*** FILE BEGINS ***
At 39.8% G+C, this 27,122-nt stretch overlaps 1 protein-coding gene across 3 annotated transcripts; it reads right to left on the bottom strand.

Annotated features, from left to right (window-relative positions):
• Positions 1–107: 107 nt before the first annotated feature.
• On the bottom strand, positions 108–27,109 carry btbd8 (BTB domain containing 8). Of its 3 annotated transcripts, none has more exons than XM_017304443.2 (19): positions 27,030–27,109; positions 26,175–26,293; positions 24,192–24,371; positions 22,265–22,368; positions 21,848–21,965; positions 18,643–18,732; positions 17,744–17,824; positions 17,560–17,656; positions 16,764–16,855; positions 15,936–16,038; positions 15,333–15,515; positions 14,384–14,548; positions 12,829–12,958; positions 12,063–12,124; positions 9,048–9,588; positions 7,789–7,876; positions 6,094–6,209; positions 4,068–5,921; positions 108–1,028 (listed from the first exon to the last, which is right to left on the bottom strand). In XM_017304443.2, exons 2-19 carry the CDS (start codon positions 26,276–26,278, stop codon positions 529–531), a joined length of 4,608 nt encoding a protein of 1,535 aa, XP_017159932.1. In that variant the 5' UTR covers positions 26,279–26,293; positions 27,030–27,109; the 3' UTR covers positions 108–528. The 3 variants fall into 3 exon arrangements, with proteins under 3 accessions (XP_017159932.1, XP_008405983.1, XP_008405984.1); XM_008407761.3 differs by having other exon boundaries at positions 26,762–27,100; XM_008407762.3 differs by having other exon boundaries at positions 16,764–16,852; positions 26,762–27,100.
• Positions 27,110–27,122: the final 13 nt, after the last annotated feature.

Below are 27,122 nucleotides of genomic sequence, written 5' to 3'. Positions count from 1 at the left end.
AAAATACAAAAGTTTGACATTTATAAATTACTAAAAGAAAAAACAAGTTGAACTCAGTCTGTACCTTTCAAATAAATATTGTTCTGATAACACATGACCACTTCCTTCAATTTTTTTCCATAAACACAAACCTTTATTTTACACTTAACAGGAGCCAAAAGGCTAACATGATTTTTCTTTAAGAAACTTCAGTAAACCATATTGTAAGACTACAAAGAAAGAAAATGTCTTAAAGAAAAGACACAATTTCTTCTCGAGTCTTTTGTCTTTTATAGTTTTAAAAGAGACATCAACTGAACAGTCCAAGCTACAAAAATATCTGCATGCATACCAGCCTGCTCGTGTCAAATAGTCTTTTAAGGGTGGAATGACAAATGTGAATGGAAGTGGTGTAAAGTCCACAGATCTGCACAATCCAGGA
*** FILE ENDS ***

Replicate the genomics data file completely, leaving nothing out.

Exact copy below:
At 39.8% G+C, this 27,122-nt stretch overlaps 1 protein-coding gene across 3 annotated transcripts; it reads right to left on the bottom strand.

Annotated features, from left to right (window-relative positions):
• Positions 1–107: 107 nt before the first annotated feature.
• On the bottom strand, positions 108–27,109 carry btbd8 (BTB domain containing 8). Of its 3 annotated transcripts, none has more exons than XM_017304443.2 (19): positions 27,030–27,109; positions 26,175–26,293; positions 24,192–24,371; positions 22,265–22,368; positions 21,848–21,965; positions 18,643–18,732; positions 17,744–17,824; positions 17,560–17,656; positions 16,764–16,855; positions 15,936–16,038; positions 15,333–15,515; positions 14,384–14,548; positions 12,829–12,958; positions 12,063–12,124; positions 9,048–9,588; positions 7,789–7,876; positions 6,094–6,209; positions 4,068–5,921; positions 108–1,028 (listed from the first exon to the last, which is right to left on the bottom strand). In XM_017304443.2, exons 2-19 carry the CDS (start codon positions 26,276–26,278, stop codon positions 529–531), a joined length of 4,608 nt encoding a protein of 1,535 aa, XP_017159932.1. In that variant the 5' UTR covers positions 26,279–26,293; positions 27,030–27,109; the 3' UTR covers positions 108–528. The 3 variants fall into 3 exon arrangements, with proteins under 3 accessions (XP_017159932.1, XP_008405983.1, XP_008405984.1); XM_008407761.3 differs by having other exon boundaries at positions 26,762–27,100; XM_008407762.3 differs by having other exon boundaries at positions 16,764–16,852; positions 26,762–27,100.
• Positions 27,110–27,122: the final 13 nt, after the last annotated feature.

Below are 27,122 nucleotides of genomic sequence, written 5' to 3'. Positions count from 1 at the left end.
AAAATACAAAAGTTTGACATTTATAAATTACTAAAAGAAAAAACAAGTTGAACTCAGTCTGTACCTTTCAAATAAATATTGTTCTGATAACACATGACCACTTCCTTCAATTTTTTTCCATAAACACAAACCTTTATTTTACACTTAACAGGAGCCAAAAGGCTAACATGATTTTTCTTTAAGAAACTTCAGTAAACCATATTGTAAGACTACAAAGAAAGAAAATGTCTTAAAGAAAAGACACAATTTCTTCTCGAGTCTTTTGTCTTTTATAGTTTTAAAAGAGACATCAACTGAACAGTCCAAGCTACAAAAATATCTGCATGCATACCAGCCTGCTCGTGTCAAATAGTCTTTTAAGGGTGGAATGACAAATGTGAATGGAAGTGGTGTAAAGTCCACAGATCTGCACAATCCAGGA